By Alex Nemec, marketing communications specialist
Marquette’s Campus Ministry office was practically a second home for new Assistant Director of Campus Ministry for Liturgical Music Andrew Mountin during his undergraduate and graduate careers on campus.
Andrew’s mother Susan Mountin was the former director of Campus Ministry and he and his two brothers all attended Marquette.
After Mountin completed his bachelor’s degree in 2012 and master’s degree in 2015, he served briefly as a high school theology and music teacher. After his teaching stint, Mountin worked for campus ministry offices in rural Minnesota at St. John’s University, in downtown Los Angeles at the University of Southern California and on the east coast at Fairfield University in Connecticut.
Here in a Q&A, Mountin talks about why he decided to return to his alma mater and how he envisions enriching the liturgical music program.
What made you want to return to Marquette?
I am in this career because I worked as a student assistant for Rachelle Kramer and spent many hours on campus in the Campus Ministry office either working or just hanging out with friends. The time spent in the office nudged me toward the ministry world and working in the church. I just happened to have a skillset for music, and it became a nice way to pair that gift with that calling. I have always envisioned this job as a great one because of the program and wherever I went I wanted to try and build something similar. It’s exciting to come back to the school I have a deep love and pride for as an alumnus, but also to take over a program I was a part of building.
What have you learned at your previous career stops you want to implement here on campus?
It’s interesting because they’re all different cultures from small and rural to sprawling and urban. When you’re working in Catholic campus ministry, there is a lot that is the same in all those environments. I think the biggest takeaway for me is an importance to giving the benefit of the doubt to the community and congregation. I don’t want to assume they can’t handle something, whether that’s musically or theologically. Always believing that they’re coming to the church for a reason, and they have a desire to be there and a desire to be deepened in their experience. The question for me is how do I provide that?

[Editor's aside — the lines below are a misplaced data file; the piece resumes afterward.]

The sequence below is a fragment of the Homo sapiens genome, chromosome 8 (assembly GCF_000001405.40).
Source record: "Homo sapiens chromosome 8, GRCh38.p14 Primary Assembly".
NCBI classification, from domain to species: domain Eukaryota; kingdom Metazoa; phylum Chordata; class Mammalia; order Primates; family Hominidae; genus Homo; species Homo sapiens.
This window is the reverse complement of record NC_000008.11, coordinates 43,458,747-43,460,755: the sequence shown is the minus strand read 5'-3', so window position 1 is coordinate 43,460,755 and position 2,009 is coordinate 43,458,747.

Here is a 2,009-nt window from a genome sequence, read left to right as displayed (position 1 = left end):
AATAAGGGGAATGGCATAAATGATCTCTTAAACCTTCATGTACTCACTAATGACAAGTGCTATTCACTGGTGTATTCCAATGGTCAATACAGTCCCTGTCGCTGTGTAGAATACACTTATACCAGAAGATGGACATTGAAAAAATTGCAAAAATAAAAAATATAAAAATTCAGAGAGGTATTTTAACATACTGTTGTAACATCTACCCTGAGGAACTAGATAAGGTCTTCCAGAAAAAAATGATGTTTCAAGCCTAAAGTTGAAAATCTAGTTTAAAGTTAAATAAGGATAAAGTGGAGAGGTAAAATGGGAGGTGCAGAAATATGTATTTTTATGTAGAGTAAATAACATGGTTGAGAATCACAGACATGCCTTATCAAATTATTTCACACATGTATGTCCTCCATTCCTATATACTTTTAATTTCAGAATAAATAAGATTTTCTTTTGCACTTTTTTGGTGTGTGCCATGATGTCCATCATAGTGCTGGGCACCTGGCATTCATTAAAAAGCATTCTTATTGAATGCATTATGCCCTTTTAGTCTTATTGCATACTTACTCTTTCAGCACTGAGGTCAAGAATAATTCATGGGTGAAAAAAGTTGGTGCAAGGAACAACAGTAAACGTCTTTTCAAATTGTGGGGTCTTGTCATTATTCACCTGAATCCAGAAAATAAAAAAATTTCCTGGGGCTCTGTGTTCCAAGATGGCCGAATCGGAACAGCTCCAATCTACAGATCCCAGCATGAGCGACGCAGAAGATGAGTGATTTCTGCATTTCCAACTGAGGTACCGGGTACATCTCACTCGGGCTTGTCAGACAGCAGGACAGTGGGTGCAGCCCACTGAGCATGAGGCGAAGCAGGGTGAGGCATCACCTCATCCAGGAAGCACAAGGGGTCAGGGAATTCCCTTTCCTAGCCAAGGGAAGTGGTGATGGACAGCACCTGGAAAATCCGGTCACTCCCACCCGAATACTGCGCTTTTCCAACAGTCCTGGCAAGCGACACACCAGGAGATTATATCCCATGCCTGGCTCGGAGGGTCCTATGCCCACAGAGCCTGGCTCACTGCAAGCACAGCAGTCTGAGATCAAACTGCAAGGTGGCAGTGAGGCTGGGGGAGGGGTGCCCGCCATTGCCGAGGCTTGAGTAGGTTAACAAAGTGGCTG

How are you looking to leave your mark on the program?
It’s a mixed bag right now. At the forefront is trying to return our participation numbers to what they were pre-COVID. We used to have about 100 students in the liturgical program before the pandemic and now we’re at about 20 or 30 — so there’s definitely room for growth. But looking into the future, I’d like to build out the program and strengthen the educational side of it. I’d love to have a program where students can get individual instruction in specific instruments like one’s voice, piano, guitar or even organ if we can involve the Church of the Gesu. One of my dreams would be offer instruction in composition to a few students every semester. Working with students with the goal of producing something and help the student to submit it for publication. It would be great for Marquette to become a place seen as contributing to the church’s liturgical music catalog.
What sets Marquette apart from other universities you’ve worked at?
One of the biggest things is Marquette is old enough to have its history and be aware of it, but also be a university where there are new strides being made every day. I love that this is a place that holds those two things together. This understanding of tradition never graduates. That importance, but also a desire to innovate and see where the future is going and be leaders in the development. That’s something the church really needs right now.
Favorite movie: “Miracle”
Favorite book: “I am America (And so can you),” by Stephen Colbert
Favorite place on campus: The Al McGuire Center
Favorite place to study as an undergraduate: Outside of Campus Ministry in the Narthex
Favorite food: Chocolate chip cookie dough frozen custard